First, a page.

US economy grew 2.4 percent in first quarter

Nick Ut

The Commerce Department Thursday said the U.S. economy grew at a modest 2.4 percent annual rate from January through March, slightly slower than initially estimated. Consumer spending accounts for 70 percent of economic activity as measured by the gross domestic product, the economy's total output of goods and services. (Photo: A shopper at a 99 Cents Only Store in Los Angeles).

The U.S. economy grew at a modest 2.4 percent annual rate from January through March, slightly slower than initially estimated. Consumer spending was stronger than first thought, but businesses restocked more slowly and state and local government spending cuts were deeper.
    
The Commerce Department said Thursday that economic growth in the first quarter was only marginally below the 2.5 percent rate originally estimated. That's still much faster than the 0.4 percent growth during the October-December quarter.
    
Economists believe growth is slowing to around a 2 percent rate in the April-June quarter, as the economy adjusts to federal spending cuts, higher taxes and further global weakness. Still, many say the decline may not be as severe as once thought. That's because solid hiring, surging home prices and record stock gains should keep consumers spending.

Jennifer Lee, senior economist at BMO Capital Markets, said that the small revision to first-quarter growth supported her view that the economy will grow a moderate 2.2 percent for the year, the same as last year.
    
Still, Lee expects growth to improve to 3.2 percent in 2014, as the job market accelerates and consumers grow more confident in the economy.

Consumer spending accounts for 70 percent of economic activity as measured by the gross domestic product, the economy's total output of goods and services.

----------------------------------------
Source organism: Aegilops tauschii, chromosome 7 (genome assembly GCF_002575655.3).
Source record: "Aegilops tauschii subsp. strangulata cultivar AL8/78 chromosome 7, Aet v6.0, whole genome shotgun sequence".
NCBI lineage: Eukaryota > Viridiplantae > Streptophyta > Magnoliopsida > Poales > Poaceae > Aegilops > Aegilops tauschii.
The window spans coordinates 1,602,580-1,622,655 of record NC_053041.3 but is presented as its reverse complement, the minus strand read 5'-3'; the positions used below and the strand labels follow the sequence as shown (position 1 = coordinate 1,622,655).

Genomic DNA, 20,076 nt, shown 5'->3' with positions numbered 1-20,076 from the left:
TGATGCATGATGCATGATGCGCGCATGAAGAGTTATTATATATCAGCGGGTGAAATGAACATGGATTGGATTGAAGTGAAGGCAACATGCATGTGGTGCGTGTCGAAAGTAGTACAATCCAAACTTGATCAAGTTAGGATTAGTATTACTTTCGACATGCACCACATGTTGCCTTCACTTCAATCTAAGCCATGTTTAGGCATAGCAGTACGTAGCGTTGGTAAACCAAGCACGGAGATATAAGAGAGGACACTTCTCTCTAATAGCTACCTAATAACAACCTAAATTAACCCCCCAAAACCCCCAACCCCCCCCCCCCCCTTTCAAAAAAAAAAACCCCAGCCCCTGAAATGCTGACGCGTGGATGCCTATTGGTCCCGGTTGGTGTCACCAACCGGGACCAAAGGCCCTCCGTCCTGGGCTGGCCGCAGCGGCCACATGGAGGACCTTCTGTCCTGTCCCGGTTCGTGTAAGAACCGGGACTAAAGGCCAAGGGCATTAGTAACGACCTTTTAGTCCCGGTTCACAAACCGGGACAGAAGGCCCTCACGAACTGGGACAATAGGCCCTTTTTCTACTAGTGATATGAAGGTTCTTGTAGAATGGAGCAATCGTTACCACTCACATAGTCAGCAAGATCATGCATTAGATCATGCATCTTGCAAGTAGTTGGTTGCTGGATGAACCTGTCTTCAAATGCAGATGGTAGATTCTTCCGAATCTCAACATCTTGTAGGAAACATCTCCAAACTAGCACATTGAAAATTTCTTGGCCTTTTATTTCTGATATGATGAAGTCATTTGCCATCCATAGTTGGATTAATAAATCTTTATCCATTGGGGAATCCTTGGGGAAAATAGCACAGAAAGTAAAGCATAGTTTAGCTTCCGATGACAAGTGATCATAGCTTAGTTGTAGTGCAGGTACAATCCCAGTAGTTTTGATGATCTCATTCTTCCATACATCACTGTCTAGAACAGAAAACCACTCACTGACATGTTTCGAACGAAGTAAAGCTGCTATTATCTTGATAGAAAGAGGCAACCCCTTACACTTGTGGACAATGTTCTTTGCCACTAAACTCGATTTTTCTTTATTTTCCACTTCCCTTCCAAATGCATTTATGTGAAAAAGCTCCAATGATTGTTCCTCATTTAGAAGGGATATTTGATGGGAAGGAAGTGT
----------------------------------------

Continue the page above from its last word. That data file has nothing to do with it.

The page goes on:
The government's second look at GDP in the first quarter showed that consumer spending roared ahead at a 3.4 percent rate. That's the fastest growth in more than two years and even stronger than the 3.2 percent rate estimated last month.
    
Healthy growth in consumer spending shows many Americans are shrugging off an increase this year in Social Security taxes that has reduced most paychecks.
    
And more demand from consumers could also prompt businesses to restock at a faster rate later this year. Business inventories grew in the first quarter but at a slightly slower pace than first estimated. That was a key reason for the small revision.
    
A big reason that consumers have been able to withstand higher taxes is the job market has improved. Employers have added an average of 208,000 jobs a month since November. That's well above the monthly average of 138,000 during the previous six months.
    
Surging stock prices and steady home-price increases have also allowed Americans to regain the $16 trillion in wealth they lost to the Great Recession. Higher wealth tends to embolden people to spend more. Some economists have said the increase in home prices alone could boost consumer spending enough to offset a Social Security tax increase.
    
The weakest area of the economy continues to be government spending, which fell for the 10th quarter out of the last 11. The 4.9 percent rate of decline was even larger than first estimate, reflecting further drops in defense spending and weaker activity at the state and local level than first estimate.
    
And with the federal government furloughing workers and trimming other spending to meet the mandates of the sequester that took effect in March, government activity will be a drag on growth for the rest of the year.
    
The housing recovery continued to add to growth at the start of the year. Home construction, one of the economy's top performers, grew at an annual rate of 12.1 percent in the first quarter, its third consecutive quarter of double-digit growth.
    
Businesses, however, reduced the pace of their investment in equipment and computer software. That slowed to a growth rate of 4.6 percent in the first quarter, down from growth of 11.8 percent in the fourth quarter.

 

More in U.S. / World

Comments

blog comments powered by Disqus